Surgical decompression may be performed to relieve chronic pain associated with back problems such as spinal stenosis or herniated discs.
What does it involve?
Surgical decompression is performed under general anesthesia.
Decompression surgery relieves pressure on the spine. Several different techniques may be used during decompression surgery depending on what causes your pain and where the problem is located. During a laminectomy, the back part of one or more vertebrae may be completely or partially removed. Any bone spurs will be removed. A discectomy removes a herniated disc. Microdiscectomies and endoscopic discectomies are minimally invasive versions of discectomy.
Depending on your condition, the surgeon may perform a laminectomy, a discectomy, or both.
You can expect to spend one to three days in the hospital recovering from decompression surgery. You will need to wear a back brace or corset for about six weeks after surgery. During this time, you will need to avoid driving or riding in cars.
More than 39,000 people were followed after surgical decompression surgery for lumbar disc herniation. Regardless of which surgical techniques were used, approximately 79 percent of participants reported good or excellent results from the surgery.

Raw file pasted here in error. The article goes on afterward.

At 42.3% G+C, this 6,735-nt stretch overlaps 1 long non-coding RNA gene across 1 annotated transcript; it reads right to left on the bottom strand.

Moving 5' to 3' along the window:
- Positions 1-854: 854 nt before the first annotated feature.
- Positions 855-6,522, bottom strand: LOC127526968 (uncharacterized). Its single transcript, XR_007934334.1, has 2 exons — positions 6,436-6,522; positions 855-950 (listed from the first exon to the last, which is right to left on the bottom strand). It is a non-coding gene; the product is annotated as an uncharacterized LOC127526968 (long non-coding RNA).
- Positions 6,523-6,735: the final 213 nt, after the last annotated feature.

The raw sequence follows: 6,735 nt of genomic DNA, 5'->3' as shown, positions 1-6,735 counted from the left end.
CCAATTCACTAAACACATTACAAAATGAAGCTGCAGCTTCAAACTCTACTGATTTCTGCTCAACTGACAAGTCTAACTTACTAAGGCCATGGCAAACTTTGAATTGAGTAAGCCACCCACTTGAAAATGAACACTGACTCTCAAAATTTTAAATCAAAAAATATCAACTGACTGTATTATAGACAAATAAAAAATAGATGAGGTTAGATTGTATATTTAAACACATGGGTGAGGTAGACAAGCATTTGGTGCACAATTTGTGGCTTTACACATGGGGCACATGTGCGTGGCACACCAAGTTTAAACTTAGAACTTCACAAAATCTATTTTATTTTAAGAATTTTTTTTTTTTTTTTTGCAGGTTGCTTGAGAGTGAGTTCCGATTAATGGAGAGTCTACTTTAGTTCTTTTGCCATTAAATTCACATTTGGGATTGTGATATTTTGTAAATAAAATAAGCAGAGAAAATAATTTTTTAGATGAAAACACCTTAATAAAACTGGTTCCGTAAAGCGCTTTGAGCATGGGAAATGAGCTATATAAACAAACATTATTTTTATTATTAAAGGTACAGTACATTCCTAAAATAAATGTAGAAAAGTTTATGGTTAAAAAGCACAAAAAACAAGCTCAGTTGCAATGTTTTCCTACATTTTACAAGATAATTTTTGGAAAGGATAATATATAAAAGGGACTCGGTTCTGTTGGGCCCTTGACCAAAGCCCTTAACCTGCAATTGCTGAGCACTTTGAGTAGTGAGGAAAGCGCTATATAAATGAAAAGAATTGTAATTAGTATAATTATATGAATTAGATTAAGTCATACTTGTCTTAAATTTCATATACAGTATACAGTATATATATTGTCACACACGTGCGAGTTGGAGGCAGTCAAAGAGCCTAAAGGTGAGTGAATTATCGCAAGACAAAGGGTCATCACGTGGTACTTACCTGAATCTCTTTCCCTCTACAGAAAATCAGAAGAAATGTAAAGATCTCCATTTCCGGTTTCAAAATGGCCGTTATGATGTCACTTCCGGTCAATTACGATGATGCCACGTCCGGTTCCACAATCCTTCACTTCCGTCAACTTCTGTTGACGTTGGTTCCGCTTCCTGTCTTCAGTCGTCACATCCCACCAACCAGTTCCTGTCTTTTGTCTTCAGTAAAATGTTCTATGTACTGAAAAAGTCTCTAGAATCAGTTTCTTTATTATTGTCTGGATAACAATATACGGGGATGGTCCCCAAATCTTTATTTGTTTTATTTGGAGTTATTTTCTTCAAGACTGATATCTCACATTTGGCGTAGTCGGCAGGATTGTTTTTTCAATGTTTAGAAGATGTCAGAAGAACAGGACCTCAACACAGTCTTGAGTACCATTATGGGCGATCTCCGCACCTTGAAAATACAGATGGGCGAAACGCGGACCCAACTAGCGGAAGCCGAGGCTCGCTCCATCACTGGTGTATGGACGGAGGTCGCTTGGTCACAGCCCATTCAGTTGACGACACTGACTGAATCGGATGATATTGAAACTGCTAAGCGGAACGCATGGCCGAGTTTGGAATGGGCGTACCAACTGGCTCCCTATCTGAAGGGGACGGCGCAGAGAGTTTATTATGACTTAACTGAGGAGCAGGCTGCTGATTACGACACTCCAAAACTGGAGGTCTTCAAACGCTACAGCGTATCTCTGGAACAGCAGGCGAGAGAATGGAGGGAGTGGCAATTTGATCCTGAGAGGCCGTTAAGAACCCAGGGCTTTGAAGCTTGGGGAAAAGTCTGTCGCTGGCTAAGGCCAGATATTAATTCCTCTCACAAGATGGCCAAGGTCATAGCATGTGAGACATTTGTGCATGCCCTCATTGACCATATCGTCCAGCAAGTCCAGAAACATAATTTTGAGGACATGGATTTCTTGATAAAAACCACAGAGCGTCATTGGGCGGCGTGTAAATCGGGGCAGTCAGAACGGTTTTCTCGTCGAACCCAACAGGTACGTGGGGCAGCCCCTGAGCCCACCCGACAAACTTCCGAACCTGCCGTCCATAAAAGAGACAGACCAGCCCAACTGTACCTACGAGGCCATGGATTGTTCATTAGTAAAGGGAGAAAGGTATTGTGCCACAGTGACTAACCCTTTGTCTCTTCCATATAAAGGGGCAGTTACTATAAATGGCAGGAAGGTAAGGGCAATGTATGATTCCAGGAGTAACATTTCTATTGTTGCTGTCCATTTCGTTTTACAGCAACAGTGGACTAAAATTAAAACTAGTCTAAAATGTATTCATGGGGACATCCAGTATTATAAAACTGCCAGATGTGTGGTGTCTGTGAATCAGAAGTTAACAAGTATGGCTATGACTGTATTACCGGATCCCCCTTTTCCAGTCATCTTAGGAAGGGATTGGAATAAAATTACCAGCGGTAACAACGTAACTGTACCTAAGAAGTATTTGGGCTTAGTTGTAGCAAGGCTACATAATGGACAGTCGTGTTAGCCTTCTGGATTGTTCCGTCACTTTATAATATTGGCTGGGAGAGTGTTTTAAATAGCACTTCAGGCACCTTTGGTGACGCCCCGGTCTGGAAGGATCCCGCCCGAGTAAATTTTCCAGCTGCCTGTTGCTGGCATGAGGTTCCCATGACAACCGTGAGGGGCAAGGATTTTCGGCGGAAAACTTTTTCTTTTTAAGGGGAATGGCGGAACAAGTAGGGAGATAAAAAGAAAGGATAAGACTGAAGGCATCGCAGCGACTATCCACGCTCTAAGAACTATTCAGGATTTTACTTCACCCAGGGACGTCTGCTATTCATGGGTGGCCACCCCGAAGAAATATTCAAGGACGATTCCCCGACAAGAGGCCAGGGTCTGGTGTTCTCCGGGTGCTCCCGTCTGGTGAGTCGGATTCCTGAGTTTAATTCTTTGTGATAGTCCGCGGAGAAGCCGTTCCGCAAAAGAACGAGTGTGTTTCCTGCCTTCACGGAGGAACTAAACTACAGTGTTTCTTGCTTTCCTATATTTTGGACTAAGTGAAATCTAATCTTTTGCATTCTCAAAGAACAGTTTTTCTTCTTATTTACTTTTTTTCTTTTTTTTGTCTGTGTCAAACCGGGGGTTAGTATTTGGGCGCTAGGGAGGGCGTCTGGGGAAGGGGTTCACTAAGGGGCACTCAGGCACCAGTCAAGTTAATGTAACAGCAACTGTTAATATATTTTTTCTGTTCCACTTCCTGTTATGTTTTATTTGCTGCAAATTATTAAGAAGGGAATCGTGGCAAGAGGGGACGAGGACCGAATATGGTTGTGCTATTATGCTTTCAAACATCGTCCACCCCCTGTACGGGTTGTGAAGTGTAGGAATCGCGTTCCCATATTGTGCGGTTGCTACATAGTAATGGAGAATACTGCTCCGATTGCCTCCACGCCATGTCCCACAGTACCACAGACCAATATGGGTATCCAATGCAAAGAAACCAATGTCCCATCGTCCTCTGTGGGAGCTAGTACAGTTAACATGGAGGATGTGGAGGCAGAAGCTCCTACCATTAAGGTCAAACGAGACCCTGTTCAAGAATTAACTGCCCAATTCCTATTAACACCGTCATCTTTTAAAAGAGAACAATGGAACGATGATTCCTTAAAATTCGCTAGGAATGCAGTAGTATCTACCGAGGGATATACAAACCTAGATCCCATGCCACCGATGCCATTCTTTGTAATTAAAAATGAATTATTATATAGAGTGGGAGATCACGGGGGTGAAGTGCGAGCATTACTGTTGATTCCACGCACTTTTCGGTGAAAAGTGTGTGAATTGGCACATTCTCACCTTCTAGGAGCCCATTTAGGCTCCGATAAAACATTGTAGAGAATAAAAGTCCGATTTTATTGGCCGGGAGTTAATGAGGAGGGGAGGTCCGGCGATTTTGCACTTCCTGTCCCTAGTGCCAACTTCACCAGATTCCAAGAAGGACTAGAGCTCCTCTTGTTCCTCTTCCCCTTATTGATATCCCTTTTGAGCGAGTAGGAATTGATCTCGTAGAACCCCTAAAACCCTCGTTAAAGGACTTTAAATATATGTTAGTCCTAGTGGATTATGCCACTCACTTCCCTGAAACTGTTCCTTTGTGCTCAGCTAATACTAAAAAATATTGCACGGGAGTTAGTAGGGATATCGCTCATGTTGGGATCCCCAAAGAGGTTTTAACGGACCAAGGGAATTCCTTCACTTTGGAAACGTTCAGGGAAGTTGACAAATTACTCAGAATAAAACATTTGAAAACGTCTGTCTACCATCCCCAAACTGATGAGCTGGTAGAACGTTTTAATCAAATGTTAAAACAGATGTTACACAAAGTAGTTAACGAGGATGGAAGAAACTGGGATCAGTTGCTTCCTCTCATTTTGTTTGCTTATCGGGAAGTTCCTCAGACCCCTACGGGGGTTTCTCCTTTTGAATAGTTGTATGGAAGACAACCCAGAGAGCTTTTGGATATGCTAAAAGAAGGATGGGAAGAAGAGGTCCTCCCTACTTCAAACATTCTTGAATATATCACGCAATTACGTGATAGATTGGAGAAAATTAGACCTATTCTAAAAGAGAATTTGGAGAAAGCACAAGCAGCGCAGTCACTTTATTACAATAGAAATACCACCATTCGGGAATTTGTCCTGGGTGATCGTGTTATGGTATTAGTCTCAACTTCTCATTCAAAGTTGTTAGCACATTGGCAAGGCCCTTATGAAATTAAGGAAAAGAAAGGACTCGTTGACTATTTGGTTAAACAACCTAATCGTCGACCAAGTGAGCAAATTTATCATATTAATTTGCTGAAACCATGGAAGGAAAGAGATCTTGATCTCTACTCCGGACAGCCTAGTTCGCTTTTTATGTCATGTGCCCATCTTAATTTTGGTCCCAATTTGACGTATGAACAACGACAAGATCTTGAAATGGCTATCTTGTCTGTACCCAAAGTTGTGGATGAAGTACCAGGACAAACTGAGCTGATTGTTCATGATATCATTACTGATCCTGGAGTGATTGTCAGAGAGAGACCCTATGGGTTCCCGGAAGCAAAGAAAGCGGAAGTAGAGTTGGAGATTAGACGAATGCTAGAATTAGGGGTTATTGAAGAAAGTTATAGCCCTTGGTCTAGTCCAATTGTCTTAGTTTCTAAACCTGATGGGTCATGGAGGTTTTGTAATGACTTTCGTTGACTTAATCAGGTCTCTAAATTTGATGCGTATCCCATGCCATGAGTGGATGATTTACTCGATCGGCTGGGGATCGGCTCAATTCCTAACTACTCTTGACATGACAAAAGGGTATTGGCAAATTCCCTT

Surgical decompression may not be successful at reducing pain.
You may need to repeat decompression surgery at some point.
Any surgery carries risks including blood clots, blood loss, infection, breathing problems, reactions to medication, and heart attack or stroke during the surgery.
Complications of decompression surgery can include bowel or bladder incontinence.
There may be pain and inflammation during recovery from surgical decompression.
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